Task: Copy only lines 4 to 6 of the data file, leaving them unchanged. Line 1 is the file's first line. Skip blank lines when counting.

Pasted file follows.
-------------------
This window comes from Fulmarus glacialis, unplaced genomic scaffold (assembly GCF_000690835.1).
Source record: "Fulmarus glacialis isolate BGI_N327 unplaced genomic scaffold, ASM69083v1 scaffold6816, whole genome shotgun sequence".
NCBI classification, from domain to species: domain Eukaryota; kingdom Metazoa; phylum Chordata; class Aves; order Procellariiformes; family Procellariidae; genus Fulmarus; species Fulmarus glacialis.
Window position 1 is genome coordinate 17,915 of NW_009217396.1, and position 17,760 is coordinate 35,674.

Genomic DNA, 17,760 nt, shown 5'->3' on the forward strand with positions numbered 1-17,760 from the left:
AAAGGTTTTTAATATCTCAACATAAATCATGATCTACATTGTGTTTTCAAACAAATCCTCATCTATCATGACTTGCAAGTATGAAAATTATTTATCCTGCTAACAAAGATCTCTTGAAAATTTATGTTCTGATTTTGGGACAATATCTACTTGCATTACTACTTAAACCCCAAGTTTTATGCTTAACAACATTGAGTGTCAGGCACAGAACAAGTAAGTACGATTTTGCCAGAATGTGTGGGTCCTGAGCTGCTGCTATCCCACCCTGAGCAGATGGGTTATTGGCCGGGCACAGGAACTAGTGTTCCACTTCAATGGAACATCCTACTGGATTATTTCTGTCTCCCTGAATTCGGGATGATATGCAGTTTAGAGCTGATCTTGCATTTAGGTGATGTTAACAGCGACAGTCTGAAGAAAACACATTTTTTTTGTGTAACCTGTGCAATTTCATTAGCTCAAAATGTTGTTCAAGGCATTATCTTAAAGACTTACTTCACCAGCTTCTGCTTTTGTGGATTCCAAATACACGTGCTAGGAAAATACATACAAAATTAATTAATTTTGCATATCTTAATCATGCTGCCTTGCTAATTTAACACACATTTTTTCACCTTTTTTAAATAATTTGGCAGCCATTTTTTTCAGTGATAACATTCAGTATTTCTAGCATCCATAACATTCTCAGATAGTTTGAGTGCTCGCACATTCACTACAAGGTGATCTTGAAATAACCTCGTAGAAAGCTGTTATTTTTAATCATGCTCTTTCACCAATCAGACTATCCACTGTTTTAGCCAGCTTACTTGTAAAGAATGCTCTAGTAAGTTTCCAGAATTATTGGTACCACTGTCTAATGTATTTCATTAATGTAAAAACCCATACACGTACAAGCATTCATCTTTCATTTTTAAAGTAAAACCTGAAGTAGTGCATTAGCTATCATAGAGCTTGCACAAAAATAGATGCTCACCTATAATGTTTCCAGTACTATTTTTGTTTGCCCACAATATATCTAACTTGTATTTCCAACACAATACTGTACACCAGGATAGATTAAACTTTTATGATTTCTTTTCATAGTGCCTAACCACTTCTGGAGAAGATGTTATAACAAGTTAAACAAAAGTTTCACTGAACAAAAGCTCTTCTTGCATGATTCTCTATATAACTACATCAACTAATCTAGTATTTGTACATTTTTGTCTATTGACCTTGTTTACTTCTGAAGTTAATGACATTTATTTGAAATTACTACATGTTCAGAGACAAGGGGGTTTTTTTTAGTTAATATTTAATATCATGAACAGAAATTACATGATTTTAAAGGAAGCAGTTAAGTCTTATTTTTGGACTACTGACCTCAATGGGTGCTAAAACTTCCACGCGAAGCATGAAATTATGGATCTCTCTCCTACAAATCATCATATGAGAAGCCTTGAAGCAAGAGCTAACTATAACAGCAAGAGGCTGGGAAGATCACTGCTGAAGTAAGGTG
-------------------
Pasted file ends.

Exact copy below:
Window position 1 is genome coordinate 17,915 of NW_009217396.1, and position 17,760 is coordinate 35,674.

Genomic DNA, 17,760 nt, shown 5'->3' on the forward strand with positions numbered 1-17,760 from the left:
AAAGGTTTTTAATATCTCAACATAAATCATGATCTACATTGTGTTTTCAAACAAATCCTCATCTATCATGACTTGCAAGTATGAAAATTATTTATCCTGCTAACAAAGATCTCTTGAAAATTTATGTTCTGATTTTGGGACAATATCTACTTGCATTACTACTTAAACCCCAAGTTTTATGCTTAACAACATTGAGTGTCAGGCACAGAACAAGTAAGTACGATTTTGCCAGAATGTGTGGGTCCTGAGCTGCTGCTATCCCACCCTGAGCAGATGGGTTATTGGCCGGGCACAGGAACTAGTGTTCCACTTCAATGGAACATCCTACTGGATTATTTCTGTCTCCCTGAATTCGGGATGATATGCAGTTTAGAGCTGATCTTGCATTTAGGTGATGTTAACAGCGACAGTCTGAAGAAAACACATTTTTTTTGTGTAACCTGTGCAATTTCATTAGCTCAAAATGTTGTTCAAGGCATTATCTTAAAGACTTACTTCACCAGCTTCTGCTTTTGTGGATTCCAAATACACGTGCTAGGAAAATACATACAAAATTAATTAATTTTGCATATCTTAATCATGCTGCCTTGCTAATTTAACACACATTTTTTCACCTTTTTTAAATAATTTGGCAGCCATTTTTTTCAGTGATAACATTCAGTATTTCTAGCATCCATAACATTCTCAGATAGTTTGAGTGCTCGCACATTCACTACAAGGTGATCTTGAAATAACCTCGTAGAAAGCTGTTATTTTTAATCATGCTCTTTCACCAATCAGACTATCCACTGTTTTAGCCAGCTTACTTGTAAAGAATGCTCTAGTAAGTTTCCAGAATTATTGGTACCACTGTCTAATGTATTTCATTAATGTAAAAACCCATACACGTACAAGCATTCATCTTTCATTTTTAAAGTAAAACCTGAAGTAGTGCATTAGCTATCATAGAGCTTGCACAAAAATAGATGCTCACCTATAATGTTTCCAGTACTATTTTTGTTTGCCCACAATATATCTAACTTGTATTTCCAACACAATACTGTACACCAGGATAGATTAAACTTTTATGATTTCTTTTCATAGTGCCTAACCACTTCTGGAGAAGATGTTATAACAAGTTAAACAAAAGTTTCACTGAACAAAAGCTCTTCTTGCATGATTCTCTATATAACTACATCAACTAATCTAGTATTTGTACATTTTTGTCTATTGACCTTGTTTACTTCTGAAGTTAATGACATTTATTTGAAATTACTACATGTTCAGAGACAAGGGGGTTTTTTTTAGTTAATATTTAATATCATGAACAGAAATTACATGATTTTAAAGGAAGCAGTTAAGTCTTATTTTTGGACTACTGACCTCAATGGGTGCTAAAACTTCCACGCGAAGCATGAAATTATGGATCTCTCTCCTACAAATCATCATATGAGAAGCCTTGAAGCAAGAGCTAACTATAACAGCAAGAGGCTGGGAAGATCACTGCTGAAGTAAGGTG